Now in its 13th year, the program features several new prints preserved by the foundation and the UCLA Film & Television Archive.The series is hosted by the foundation’s Eddie J. Muller and Alan K. Rode. For more info, visit: https://bit.ly/ebV4uM.
There is much to see at this year’s fest (28 films total) and top on my viewing list are:
“High Wall” (1947, Curtis Bernhardt)
“The Hunted” (1948, Jack Bernhard)
“The Two Mrs. Carrolls” (1947, Peter Godfrey) and “The Dark Mirror” (1948, Robert Siodmak)
“Journey into Fear” (1943, Orson Welles)
“Kiss Tomorrow Goodbye” (1950, Gordon Douglas)
“A Woman’s Secret” (1949, Nicholas Ray)
“Caught” (1949, Max Ophuls)
“Framed” (1947, Richard Wallace)
“Gaslight” (1944, George Cukor) and “My Name is Julia Ross” (1945, Joseph H. Lewis)
One way ticket to Noirville: Viewers of HBO’s “Mildred Pierce,” directed by Todd Haynes, may be interested to know about a bus tour of the Los Angeles venues that inspired James M. Cain, author of the novel on which the series and the 1945 film were based. Read Sean Macaulay’s story at: https://bit.ly/enRyfV.
London anyone? According to Playbill: “London’s Arts Theatre has announced details of its summer program, which will include the world premiere of AntonBurg’s Bette & Joan, which will star Greta Scaachi and Anita Dobson in the title roles of Bette Davis and Joan Crawford, respectively.” Read more at: https://bit.ly/f8kghH.
“The Asphalt Jungle” from 1950 by director John Huston is rightly considered a masterpiece. Excellent storytelling and an outstanding cast, including Sterling Hayden, Louis Calhern, Sam Jaffe, Jean Hagen and Marilyn Monroe, have helped it stand the test of time.
But its stark, unwavering realism is not for everyone. Louis B. Mayer, head of MGM, where Huston made the movie, had this to say about the flick: “That ‘Asphalt Pavement’ thing is full of nasty, ugly people doing nasty things. I wouldn’t walk across the room to see a thing like that.”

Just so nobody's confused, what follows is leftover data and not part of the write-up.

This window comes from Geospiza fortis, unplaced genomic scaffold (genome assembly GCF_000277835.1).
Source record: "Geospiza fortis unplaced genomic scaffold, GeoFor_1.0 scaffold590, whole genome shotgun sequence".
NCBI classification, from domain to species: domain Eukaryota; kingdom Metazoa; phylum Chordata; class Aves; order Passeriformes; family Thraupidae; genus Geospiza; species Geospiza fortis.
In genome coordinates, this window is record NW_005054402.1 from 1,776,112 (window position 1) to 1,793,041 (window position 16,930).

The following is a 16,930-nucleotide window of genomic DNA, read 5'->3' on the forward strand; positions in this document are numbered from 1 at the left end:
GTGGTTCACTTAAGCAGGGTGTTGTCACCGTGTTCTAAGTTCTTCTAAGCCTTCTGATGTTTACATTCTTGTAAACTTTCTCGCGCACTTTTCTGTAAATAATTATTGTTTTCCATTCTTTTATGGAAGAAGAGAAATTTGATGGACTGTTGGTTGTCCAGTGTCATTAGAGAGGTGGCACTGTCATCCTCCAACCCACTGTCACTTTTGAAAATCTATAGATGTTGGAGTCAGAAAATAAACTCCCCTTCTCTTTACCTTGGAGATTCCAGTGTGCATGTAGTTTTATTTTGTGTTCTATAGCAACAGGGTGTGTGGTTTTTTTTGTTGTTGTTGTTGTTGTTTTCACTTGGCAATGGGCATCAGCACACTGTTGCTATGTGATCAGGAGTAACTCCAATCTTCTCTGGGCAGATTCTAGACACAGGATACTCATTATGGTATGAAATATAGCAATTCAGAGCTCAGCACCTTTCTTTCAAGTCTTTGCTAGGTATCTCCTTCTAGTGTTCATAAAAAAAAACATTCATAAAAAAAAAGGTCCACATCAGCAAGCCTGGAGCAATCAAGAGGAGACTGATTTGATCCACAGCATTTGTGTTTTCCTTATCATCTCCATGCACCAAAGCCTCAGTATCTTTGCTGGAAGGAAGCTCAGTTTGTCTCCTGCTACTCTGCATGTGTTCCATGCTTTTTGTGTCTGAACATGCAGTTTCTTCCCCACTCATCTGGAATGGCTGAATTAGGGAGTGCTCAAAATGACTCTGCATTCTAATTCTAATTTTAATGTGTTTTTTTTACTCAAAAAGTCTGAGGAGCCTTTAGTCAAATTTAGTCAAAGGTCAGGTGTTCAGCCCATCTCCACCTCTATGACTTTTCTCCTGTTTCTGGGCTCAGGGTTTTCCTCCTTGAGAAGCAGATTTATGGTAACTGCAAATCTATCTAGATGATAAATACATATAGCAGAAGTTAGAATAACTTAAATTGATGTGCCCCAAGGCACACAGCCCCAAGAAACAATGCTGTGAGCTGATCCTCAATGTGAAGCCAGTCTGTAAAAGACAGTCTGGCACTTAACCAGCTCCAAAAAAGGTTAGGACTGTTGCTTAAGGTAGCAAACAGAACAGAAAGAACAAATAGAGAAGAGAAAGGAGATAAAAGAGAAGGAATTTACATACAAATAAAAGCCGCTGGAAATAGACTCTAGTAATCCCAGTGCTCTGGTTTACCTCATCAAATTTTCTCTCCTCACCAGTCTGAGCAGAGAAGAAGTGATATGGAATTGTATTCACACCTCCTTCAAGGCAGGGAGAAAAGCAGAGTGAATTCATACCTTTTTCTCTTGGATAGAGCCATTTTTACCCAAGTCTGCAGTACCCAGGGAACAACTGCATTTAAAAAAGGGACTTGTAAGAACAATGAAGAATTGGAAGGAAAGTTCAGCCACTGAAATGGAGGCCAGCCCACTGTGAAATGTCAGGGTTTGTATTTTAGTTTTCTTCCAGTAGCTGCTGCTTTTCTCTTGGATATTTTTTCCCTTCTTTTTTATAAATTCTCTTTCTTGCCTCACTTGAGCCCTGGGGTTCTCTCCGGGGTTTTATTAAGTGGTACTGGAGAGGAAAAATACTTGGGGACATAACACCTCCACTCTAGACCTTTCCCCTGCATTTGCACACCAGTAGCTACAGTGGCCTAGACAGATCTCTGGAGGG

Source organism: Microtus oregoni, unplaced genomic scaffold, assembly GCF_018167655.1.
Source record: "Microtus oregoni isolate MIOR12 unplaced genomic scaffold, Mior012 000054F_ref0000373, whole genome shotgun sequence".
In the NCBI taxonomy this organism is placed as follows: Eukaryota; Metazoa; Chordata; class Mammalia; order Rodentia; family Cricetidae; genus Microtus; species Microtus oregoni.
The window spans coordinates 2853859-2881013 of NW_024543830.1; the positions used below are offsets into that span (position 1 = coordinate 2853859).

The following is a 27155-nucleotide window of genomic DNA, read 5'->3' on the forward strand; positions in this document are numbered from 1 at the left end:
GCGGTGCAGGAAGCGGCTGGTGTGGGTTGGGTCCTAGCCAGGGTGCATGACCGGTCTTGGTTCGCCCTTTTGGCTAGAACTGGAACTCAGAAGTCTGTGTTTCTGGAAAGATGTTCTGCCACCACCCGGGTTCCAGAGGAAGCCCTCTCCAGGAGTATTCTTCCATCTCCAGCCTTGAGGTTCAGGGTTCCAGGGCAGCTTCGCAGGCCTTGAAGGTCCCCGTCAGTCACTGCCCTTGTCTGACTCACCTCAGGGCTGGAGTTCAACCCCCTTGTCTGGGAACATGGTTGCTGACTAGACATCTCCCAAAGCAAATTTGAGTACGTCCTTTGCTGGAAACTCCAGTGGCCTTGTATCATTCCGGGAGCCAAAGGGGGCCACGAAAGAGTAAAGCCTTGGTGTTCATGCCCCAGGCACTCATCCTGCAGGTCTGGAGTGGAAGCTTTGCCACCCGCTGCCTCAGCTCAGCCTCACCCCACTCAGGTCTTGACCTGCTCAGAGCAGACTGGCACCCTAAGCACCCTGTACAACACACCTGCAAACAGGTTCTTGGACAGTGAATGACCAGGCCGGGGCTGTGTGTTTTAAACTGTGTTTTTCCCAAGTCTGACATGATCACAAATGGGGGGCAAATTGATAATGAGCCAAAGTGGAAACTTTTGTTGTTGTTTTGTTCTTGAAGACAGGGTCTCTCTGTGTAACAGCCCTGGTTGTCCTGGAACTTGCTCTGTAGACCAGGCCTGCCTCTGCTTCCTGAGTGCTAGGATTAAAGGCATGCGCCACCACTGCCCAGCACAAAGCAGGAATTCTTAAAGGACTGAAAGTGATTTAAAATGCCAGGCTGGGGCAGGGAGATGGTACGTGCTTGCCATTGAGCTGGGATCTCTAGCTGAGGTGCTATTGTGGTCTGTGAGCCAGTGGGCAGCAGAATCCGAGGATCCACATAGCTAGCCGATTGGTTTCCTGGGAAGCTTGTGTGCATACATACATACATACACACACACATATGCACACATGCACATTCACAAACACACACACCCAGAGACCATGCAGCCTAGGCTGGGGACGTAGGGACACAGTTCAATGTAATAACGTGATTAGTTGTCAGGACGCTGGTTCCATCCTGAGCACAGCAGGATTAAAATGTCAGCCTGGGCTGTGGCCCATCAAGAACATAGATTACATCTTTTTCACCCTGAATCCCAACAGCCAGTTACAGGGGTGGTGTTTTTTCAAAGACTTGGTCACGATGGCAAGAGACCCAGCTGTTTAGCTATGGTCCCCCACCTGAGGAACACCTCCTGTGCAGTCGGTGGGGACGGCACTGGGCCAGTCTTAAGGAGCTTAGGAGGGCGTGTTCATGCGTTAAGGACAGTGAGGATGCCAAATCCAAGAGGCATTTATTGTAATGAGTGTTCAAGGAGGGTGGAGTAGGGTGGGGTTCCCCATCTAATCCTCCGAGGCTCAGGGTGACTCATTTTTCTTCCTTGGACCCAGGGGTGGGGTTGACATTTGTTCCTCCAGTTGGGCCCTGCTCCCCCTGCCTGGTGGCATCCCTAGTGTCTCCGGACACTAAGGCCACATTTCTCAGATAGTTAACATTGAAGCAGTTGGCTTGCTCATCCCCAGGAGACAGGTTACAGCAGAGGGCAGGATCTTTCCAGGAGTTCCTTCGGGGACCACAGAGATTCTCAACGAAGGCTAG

Um, did he not see luminous and fragile Monroe as mistress Angela Phinlay? Huston portrays a gang of thieves as flawed humans trying to make a living. “We all work for our vice,” explains menschlike mastermind Doc Erwin Riedenschneider (Jaffe). Recently released from jail, Doc has planned every detail of a $1 million jewel robbery and seeks to round up the best craftsmen he can find for one last heist.
A fat wallet means Doc can head to Mexico and court all the nubile girls he can handle. Dix Handley (Hayden), a tough guy with swagger to spare, hopes to pay his debts and return to his beloved horses in Kentucky. Getaway driver Gus Minissi (James Whitmore) is sick of running his dingy diner. Bookie ‘Cobby’ Cobb (Marc Lawrence) covets booze. Safecracker Louis Ciavelli (Anthony Caruso) has a wife and kid to support. Alonzo ‘Lon’ Emmerich (Calhern) is a wealthy but overspent lawyer who wants to be solvent again.
“You may not admire these people, but I think they’ll fascinate you,” says Huston in an archive clip included on the DVD. They pull it off, but what heist would be complete without a doublecross and crossing paths with the police?
In this macho, man’s-world movie, there is alas no femme fatale. But rest assured there are flawed women aplenty. Hagen plays the neurotic Doll, a struggling performer, and her vice is Dix. Monroe, as Lon’s barely legal girlfriend, orders mackerel for his breakfast, flips through travel magazines and is fond of saying, “Yipes!” Lon’s bed-ridden wife May (Dorothy Tree) wishes Lon were home more often. Teresa Celli plays dutiful wife Maria Ciavelli.
The actors complement each other deftly. Jaffe, both sage and seedy (when he lusts after pretty young things) is particularly entertaining; he nabbed an Oscar nom for best supporting actor. Helping his rich characterization is the fact that he gets some terrific lines, for instance: “Just when you think you can trust a cop, he goes legit.”
The movie is full of such dry asides. The whip-smart script, by Huston and Ben Maddow, also scored an Oscar nom. W.R. Burnett‘s novel provided the source material, though the book told its story from the police point of view; Huston and Maddow flipped the perspective. Huston was also nominated for best director; Harold Rosson for best B&W cinematography. (None won.)
“Asphalt Jungle” is the only noir I know of that’s set not in NYC, LA, Chicago or London, but in a smaller city in the Midwest, usually seen as the bedrock of integrity, and it’s fun to try to figure out exactly where this is happening.
The dark film was a departure for MGM—known for upbeat, lavish, escapist fare—but the studio’s production chief Dore Schary ushered in a period of social consciousness for the company, notes Drew Casper, film scholar and author of “Post-War Hollywood Cinema 1946-1962,” in his DVD commentary.